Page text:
Monday, October 20, 2008

Lost in Translation

My husband speaks Swedish with our boys, but when his parents visit, there are actual adult conversations going on. If what’s being said is one sentence like “Let’s change your diaper” or “Let’s build a train set,” I feel pretty good about my Swedish comprehension because I know what’s being said. When the discussion deviates to emotions, verbs, or anything above a two-year-old’s vocabulary, I become a bit lost.

I don’t like to tell people I attended adult ed night classes for five years to learn Swedish. They might expect something from me. Like being able to understand the language.

On a recent visit, my mother-in-law and eldest son Lucas were having a fun time playing hide and seek in our house. The noise of their laughter played in the background while I savored a rare moment of daytime book reading (The Italian Affair if you must know.) When Lucas jumped out and found my mother-in-law, she gasped and exclaimed, “Du hittade mej!” (My translation: “You hit me!”)

She seemed shocked.

I was also shocked, that was not something my son normally did. Now, I hadn’t seen it happen of course, but I heard what my mother-in-law had said. She didn’t seem to be reacting much, so I marched in there and told Lucas in a stern voice that it is not OK to hit Farmor.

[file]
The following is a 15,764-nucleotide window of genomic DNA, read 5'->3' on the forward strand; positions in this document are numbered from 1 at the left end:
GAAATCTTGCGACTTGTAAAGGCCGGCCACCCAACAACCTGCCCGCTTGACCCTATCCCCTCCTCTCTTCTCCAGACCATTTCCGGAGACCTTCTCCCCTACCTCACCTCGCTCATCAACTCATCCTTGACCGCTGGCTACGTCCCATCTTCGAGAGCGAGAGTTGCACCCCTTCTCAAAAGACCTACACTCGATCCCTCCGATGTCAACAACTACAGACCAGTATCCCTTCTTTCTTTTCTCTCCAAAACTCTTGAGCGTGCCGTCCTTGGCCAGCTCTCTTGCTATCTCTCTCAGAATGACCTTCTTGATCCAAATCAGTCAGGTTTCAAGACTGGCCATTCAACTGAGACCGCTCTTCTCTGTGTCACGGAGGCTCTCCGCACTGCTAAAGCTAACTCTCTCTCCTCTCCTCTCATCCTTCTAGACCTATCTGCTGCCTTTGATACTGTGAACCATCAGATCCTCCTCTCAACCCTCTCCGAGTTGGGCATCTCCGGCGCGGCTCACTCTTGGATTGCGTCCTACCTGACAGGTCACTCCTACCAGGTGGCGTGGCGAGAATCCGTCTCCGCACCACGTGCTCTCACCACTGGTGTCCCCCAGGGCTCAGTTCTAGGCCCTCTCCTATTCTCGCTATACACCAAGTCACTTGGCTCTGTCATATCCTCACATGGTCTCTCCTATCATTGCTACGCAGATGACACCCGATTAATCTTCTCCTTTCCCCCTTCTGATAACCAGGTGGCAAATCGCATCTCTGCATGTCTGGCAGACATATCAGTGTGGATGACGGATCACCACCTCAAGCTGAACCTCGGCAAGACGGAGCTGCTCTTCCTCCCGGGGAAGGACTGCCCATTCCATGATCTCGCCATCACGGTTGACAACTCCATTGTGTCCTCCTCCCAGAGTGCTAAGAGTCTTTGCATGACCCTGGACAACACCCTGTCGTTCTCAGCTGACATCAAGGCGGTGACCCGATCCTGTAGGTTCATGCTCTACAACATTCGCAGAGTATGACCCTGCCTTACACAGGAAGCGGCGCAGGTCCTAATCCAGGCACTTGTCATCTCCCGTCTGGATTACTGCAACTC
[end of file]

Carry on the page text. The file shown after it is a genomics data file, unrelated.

Everyone stopped and looked at me as if I’d lost my mind.

It was then that I conveniently remembered that “hittade” means found, not hit. She had been feigning surprise saying, “You found me!”

I apologized to Lucas who looked more confused than anything else. In fact, I think he was amused that Mommy had made a minor fool of herself.

No major harm done, I humbly accepted my lesson: when translating on my own, it’s probably best to fact-check before reprimanding. Actually, that might be a good lesson regardless of the language being spoken.

Now when the kids get older and it come to Swedish curse words, well, I’ll be blissfully clueless.

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